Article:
The disclosure of mental health–related issues in personal statements is a complex consideration. As reported by Pheister et al., survey results of residency program directors indicate that applicants with a disclosure of depression were at higher odds of not receiving an interview invitation and ranking for match than those who had no such disclosure [10]. However, even with a disclosed illness, a strong applicant would fare better than an average applicant without such disclosure. The authors conclude that disclosure of mental illness puts the applicant at a disadvantage that could be overcome by the strength of the rest of the application [10]. A study of medical students from the University of New Mexico (51% response rate for 349 students) indicated that the majority of students who had a mental health diagnosis would not disclose it for a board license application or for a residency application through ERAS [11]. The most common reason cited for such reluctance was the fear of being stigmatized and of not matching. In sum, this is a personal decision that deserves careful and deliberate thought. Applicants should be aware that confidentiality of information is not assured, and applications are often reviewed by multiple committee members. From another perspective, one can argue that experience with an illness might enhance insight and compassion. Based on the available research evidence and on our collective experience, we would recommend such disclosure only when the applicant has (a) an excellent reason to offer it, (b) managed the difficulties effectively, and (c) demonstrated skills to continue training successfully.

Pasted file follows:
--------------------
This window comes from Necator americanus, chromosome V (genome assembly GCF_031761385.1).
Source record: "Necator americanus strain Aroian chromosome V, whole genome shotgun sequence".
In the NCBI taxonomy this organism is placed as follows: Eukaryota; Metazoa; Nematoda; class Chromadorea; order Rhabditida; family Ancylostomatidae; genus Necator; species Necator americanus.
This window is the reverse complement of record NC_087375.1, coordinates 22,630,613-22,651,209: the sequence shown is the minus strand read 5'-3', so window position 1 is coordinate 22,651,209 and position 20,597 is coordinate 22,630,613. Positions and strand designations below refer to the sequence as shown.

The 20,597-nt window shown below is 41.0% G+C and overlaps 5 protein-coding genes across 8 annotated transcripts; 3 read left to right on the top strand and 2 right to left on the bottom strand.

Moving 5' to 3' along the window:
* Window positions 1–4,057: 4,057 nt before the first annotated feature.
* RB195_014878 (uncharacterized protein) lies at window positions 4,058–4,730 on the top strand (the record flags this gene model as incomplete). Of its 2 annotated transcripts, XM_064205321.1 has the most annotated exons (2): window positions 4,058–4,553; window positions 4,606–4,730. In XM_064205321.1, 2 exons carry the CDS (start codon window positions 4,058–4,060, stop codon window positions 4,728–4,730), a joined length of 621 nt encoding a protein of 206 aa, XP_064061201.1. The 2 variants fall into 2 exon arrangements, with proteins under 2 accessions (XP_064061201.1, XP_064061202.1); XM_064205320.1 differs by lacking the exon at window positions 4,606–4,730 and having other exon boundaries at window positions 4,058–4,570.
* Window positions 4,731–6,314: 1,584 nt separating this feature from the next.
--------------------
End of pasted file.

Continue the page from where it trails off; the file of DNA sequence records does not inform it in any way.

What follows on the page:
When Does One Use a Personal Statement?

Personal statements are used for diverse purposes. The important point here is that, if a personal statement is requested, it is to your benefit to provide one. It is an opportunity to present information about oneself that provides the reader a rich context for understanding your preparation and competitiveness for selection from a pool of very likely well qualified applicants. A quick aside here. We find it fairly easy to identify the occasional personal statement that was probably “recycled” for residency or fellowship applications after it was initially prepared for college or medical school applications. Why? The cut-and-paste substitutions typically do not demonstrate the intimate connection to the current purpose.